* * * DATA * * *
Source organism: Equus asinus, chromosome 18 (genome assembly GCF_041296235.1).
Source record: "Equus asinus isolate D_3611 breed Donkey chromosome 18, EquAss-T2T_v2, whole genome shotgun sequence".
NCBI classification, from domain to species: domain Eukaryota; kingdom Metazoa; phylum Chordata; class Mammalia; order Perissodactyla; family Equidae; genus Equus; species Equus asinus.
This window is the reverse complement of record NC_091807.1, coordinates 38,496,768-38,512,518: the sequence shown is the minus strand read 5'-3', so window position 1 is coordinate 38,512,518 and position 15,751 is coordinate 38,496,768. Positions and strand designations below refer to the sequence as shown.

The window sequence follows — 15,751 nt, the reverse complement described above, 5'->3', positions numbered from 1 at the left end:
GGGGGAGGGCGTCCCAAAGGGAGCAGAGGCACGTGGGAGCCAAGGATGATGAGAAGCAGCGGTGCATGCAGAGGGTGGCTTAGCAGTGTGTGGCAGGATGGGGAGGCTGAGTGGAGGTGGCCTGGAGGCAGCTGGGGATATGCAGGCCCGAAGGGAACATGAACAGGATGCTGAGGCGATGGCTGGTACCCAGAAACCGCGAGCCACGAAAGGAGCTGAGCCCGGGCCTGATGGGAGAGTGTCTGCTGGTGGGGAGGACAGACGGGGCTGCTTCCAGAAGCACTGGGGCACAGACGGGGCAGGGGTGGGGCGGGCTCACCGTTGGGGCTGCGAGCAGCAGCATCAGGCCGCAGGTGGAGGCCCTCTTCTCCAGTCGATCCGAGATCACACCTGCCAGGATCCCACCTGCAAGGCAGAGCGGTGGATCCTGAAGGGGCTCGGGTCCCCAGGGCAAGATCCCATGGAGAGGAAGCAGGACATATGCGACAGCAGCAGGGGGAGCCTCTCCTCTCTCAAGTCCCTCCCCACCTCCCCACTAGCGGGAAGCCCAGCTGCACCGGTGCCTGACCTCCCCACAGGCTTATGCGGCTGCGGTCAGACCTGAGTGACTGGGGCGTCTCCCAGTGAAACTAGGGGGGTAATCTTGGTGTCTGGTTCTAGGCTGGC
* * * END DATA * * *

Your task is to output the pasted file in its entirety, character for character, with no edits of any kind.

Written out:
Source organism: Equus asinus, chromosome 18 (genome assembly GCF_041296235.1).
Source record: "Equus asinus isolate D_3611 breed Donkey chromosome 18, EquAss-T2T_v2, whole genome shotgun sequence".
NCBI classification, from domain to species: domain Eukaryota; kingdom Metazoa; phylum Chordata; class Mammalia; order Perissodactyla; family Equidae; genus Equus; species Equus asinus.
This window is the reverse complement of record NC_091807.1, coordinates 38,496,768-38,512,518: the sequence shown is the minus strand read 5'-3', so window position 1 is coordinate 38,512,518 and position 15,751 is coordinate 38,496,768. Positions and strand designations below refer to the sequence as shown.

The window sequence follows — 15,751 nt, the reverse complement described above, 5'->3', positions numbered from 1 at the left end:
GGGGGAGGGCGTCCCAAAGGGAGCAGAGGCACGTGGGAGCCAAGGATGATGAGAAGCAGCGGTGCATGCAGAGGGTGGCTTAGCAGTGTGTGGCAGGATGGGGAGGCTGAGTGGAGGTGGCCTGGAGGCAGCTGGGGATATGCAGGCCCGAAGGGAACATGAACAGGATGCTGAGGCGATGGCTGGTACCCAGAAACCGCGAGCCACGAAAGGAGCTGAGCCCGGGCCTGATGGGAGAGTGTCTGCTGGTGGGGAGGACAGACGGGGCTGCTTCCAGAAGCACTGGGGCACAGACGGGGCAGGGGTGGGGCGGGCTCACCGTTGGGGCTGCGAGCAGCAGCATCAGGCCGCAGGTGGAGGCCCTCTTCTCCAGTCGATCCGAGATCACACCTGCCAGGATCCCACCTGCAAGGCAGAGCGGTGGATCCTGAAGGGGCTCGGGTCCCCAGGGCAAGATCCCATGGAGAGGAAGCAGGACATATGCGACAGCAGCAGGGGGAGCCTCTCCTCTCTCAAGTCCCTCCCCACCTCCCCACTAGCGGGAAGCCCAGCTGCACCGGTGCCTGACCTCCCCACAGGCTTATGCGGCTGCGGTCAGACCTGAGTGACTGGGGCGTCTCCCAGTGAAACTAGGGGGGTAATCTTGGTGTCTGGTTCTAGGCTGGC